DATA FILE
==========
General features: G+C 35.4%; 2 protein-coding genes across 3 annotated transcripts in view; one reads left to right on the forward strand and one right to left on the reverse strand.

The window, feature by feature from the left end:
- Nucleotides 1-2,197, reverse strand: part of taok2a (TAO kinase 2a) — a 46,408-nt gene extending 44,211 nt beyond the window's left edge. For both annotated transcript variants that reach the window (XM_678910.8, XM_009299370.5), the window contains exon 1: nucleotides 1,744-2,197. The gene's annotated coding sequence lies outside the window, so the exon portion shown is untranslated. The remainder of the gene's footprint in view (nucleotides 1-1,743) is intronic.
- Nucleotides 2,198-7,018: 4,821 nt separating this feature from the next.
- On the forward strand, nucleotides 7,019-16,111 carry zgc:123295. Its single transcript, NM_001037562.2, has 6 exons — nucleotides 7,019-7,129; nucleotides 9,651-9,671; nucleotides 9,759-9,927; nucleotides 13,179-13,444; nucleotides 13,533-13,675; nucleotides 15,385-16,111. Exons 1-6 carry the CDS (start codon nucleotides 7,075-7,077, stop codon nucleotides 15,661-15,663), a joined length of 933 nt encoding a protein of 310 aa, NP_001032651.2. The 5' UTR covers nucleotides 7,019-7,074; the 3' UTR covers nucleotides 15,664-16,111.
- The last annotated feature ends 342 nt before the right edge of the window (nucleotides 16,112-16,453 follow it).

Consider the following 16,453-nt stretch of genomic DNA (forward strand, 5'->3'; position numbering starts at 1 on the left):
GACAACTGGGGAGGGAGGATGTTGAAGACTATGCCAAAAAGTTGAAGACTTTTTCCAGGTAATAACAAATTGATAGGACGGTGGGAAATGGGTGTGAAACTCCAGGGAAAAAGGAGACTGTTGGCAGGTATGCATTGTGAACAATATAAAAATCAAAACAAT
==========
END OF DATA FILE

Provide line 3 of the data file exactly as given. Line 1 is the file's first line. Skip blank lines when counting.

- Nucleotides 1-2,197, reverse strand: part of taok2a (TAO kinase 2a) — a 46,408-nt gene extending 44,211 nt beyond the window's left edge. For both annotated transcript variants that reach the window (XM_678910.8, XM_009299370.5), the window contains exon 1: nucleotides 1,744-2,197. The gene's annotated coding sequence lies outside the window, so the exon portion shown is untranslated. The remainder of the gene's footprint in view (nucleotides 1-1,743) is intronic.